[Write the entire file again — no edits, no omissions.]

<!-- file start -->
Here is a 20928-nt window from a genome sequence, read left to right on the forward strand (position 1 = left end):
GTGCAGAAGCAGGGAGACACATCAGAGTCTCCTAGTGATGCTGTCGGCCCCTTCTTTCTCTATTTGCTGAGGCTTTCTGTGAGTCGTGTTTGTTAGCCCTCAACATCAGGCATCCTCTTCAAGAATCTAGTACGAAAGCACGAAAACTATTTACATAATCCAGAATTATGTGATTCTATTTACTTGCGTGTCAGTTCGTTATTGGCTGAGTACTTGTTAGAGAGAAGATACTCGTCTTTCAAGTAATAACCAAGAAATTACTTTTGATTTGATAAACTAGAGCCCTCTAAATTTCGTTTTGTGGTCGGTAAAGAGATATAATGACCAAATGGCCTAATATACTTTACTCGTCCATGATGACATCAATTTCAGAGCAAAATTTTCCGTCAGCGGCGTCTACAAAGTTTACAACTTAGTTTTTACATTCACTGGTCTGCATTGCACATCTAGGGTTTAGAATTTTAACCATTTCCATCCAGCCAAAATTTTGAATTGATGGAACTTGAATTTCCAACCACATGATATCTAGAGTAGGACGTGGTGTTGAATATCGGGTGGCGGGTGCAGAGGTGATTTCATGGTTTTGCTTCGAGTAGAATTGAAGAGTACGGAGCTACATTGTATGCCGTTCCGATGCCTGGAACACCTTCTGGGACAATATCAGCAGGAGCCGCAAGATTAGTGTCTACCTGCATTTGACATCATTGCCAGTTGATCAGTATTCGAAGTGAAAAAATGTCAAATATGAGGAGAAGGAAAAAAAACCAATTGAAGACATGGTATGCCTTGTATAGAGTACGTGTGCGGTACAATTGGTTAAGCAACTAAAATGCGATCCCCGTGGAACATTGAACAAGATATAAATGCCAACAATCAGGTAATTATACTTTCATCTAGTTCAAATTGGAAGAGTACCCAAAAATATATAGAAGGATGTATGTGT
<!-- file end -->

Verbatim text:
Here is a 20928-nt window from a genome sequence, read left to right on the forward strand (position 1 = left end):
GTGCAGAAGCAGGGAGACACATCAGAGTCTCCTAGTGATGCTGTCGGCCCCTTCTTTCTCTATTTGCTGAGGCTTTCTGTGAGTCGTGTTTGTTAGCCCTCAACATCAGGCATCCTCTTCAAGAATCTAGTACGAAAGCACGAAAACTATTTACATAATCCAGAATTATGTGATTCTATTTACTTGCGTGTCAGTTCGTTATTGGCTGAGTACTTGTTAGAGAGAAGATACTCGTCTTTCAAGTAATAACCAAGAAATTACTTTTGATTTGATAAACTAGAGCCCTCTAAATTTCGTTTTGTGGTCGGTAAAGAGATATAATGACCAAATGGCCTAATATACTTTACTCGTCCATGATGACATCAATTTCAGAGCAAAATTTTCCGTCAGCGGCGTCTACAAAGTTTACAACTTAGTTTTTACATTCACTGGTCTGCATTGCACATCTAGGGTTTAGAATTTTAACCATTTCCATCCAGCCAAAATTTTGAATTGATGGAACTTGAATTTCCAACCACATGATATCTAGAGTAGGACGTGGTGTTGAATATCGGGTGGCGGGTGCAGAGGTGATTTCATGGTTTTGCTTCGAGTAGAATTGAAGAGTACGGAGCTACATTGTATGCCGTTCCGATGCCTGGAACACCTTCTGGGACAATATCAGCAGGAGCCGCAAGATTAGTGTCTACCTGCATTTGACATCATTGCCAGTTGATCAGTATTCGAAGTGAAAAAATGTCAAATATGAGGAGAAGGAAAAAAAACCAATTGAAGACATGGTATGCCTTGTATAGAGTACGTGTGCGGTACAATTGGTTAAGCAACTAAAATGCGATCCCCGTGGAACATTGAACAAGATATAAATGCCAACAATCAGGTAATTATACTTTCATCTAGTTCAAATTGGAAGAGTACCCAAAAATATATAGAAGGATGTATGTGT